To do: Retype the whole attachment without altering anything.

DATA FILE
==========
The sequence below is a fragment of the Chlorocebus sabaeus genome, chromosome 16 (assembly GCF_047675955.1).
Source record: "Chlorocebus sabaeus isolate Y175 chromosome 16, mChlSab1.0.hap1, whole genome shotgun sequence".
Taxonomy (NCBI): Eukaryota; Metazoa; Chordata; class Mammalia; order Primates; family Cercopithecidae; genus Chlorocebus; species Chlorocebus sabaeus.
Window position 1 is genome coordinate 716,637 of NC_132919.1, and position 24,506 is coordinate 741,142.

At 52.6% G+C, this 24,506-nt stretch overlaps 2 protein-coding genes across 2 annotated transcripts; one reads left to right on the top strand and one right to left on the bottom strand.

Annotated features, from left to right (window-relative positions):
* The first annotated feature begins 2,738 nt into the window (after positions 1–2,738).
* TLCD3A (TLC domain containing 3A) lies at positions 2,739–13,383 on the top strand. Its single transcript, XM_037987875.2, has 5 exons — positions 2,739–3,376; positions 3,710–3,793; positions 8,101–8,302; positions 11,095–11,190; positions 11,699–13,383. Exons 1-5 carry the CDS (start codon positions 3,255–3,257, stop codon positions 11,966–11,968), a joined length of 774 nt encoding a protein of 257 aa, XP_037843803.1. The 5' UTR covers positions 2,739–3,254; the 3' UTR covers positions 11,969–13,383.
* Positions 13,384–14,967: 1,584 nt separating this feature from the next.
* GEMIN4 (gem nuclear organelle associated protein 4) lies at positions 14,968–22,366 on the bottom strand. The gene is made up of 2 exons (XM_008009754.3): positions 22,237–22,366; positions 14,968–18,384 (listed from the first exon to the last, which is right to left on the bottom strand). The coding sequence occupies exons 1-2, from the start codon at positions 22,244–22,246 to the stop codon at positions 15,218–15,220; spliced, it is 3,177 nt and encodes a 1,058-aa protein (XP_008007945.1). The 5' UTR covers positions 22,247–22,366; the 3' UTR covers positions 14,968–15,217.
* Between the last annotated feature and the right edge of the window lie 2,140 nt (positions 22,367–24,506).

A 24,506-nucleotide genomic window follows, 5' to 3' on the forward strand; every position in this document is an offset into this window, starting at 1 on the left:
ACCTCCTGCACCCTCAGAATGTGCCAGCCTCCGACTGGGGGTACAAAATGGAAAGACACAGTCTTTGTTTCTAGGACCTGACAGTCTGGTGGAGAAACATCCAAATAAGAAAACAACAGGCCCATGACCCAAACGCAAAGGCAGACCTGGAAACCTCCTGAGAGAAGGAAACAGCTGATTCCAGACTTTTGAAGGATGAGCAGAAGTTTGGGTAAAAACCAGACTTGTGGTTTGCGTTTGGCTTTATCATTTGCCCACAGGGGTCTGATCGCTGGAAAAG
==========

The sequence below is a fragment of the Chlorocebus sabaeus genome, chromosome 16 (assembly GCF_047675955.1).
Source record: "Chlorocebus sabaeus isolate Y175 chromosome 16, mChlSab1.0.hap1, whole genome shotgun sequence".
Taxonomy (NCBI): Eukaryota; Metazoa; Chordata; class Mammalia; order Primates; family Cercopithecidae; genus Chlorocebus; species Chlorocebus sabaeus.
Window position 1 is genome coordinate 716,637 of NC_132919.1, and position 24,506 is coordinate 741,142.

At 52.6% G+C, this 24,506-nt stretch overlaps 2 protein-coding genes across 2 annotated transcripts; one reads left to right on the top strand and one right to left on the bottom strand.

Annotated features, from left to right (window-relative positions):
* The first annotated feature begins 2,738 nt into the window (after positions 1–2,738).
* TLCD3A (TLC domain containing 3A) lies at positions 2,739–13,383 on the top strand. Its single transcript, XM_037987875.2, has 5 exons — positions 2,739–3,376; positions 3,710–3,793; positions 8,101–8,302; positions 11,095–11,190; positions 11,699–13,383. Exons 1-5 carry the CDS (start codon positions 3,255–3,257, stop codon positions 11,966–11,968), a joined length of 774 nt encoding a protein of 257 aa, XP_037843803.1. The 5' UTR covers positions 2,739–3,254; the 3' UTR covers positions 11,969–13,383.
* Positions 13,384–14,967: 1,584 nt separating this feature from the next.
* GEMIN4 (gem nuclear organelle associated protein 4) lies at positions 14,968–22,366 on the bottom strand. The gene is made up of 2 exons (XM_008009754.3): positions 22,237–22,366; positions 14,968–18,384 (listed from the first exon to the last, which is right to left on the bottom strand). The coding sequence occupies exons 1-2, from the start codon at positions 22,244–22,246 to the stop codon at positions 15,218–15,220; spliced, it is 3,177 nt and encodes a 1,058-aa protein (XP_008007945.1). The 5' UTR covers positions 22,247–22,366; the 3' UTR covers positions 14,968–15,217.
* Between the last annotated feature and the right edge of the window lie 2,140 nt (positions 22,367–24,506).

A 24,506-nucleotide genomic window follows, 5' to 3' on the forward strand; every position in this document is an offset into this window, starting at 1 on the left:
ACCTCCTGCACCCTCAGAATGTGCCAGCCTCCGACTGGGGGTACAAAATGGAAAGACACAGTCTTTGTTTCTAGGACCTGACAGTCTGGTGGAGAAACATCCAAATAAGAAAACAACAGGCCCATGACCCAAACGCAAAGGCAGACCTGGAAACCTCCTGAGAGAAGGAAACAGCTGATTCCAGACTTTTGAAGGATGAGCAGAAGTTTGGGTAAAAACCAGACTTGTGGTTTGCGTTTGGCTTTATCATTTGCCCACAGGGGTCTGATCGCTGGAAAAG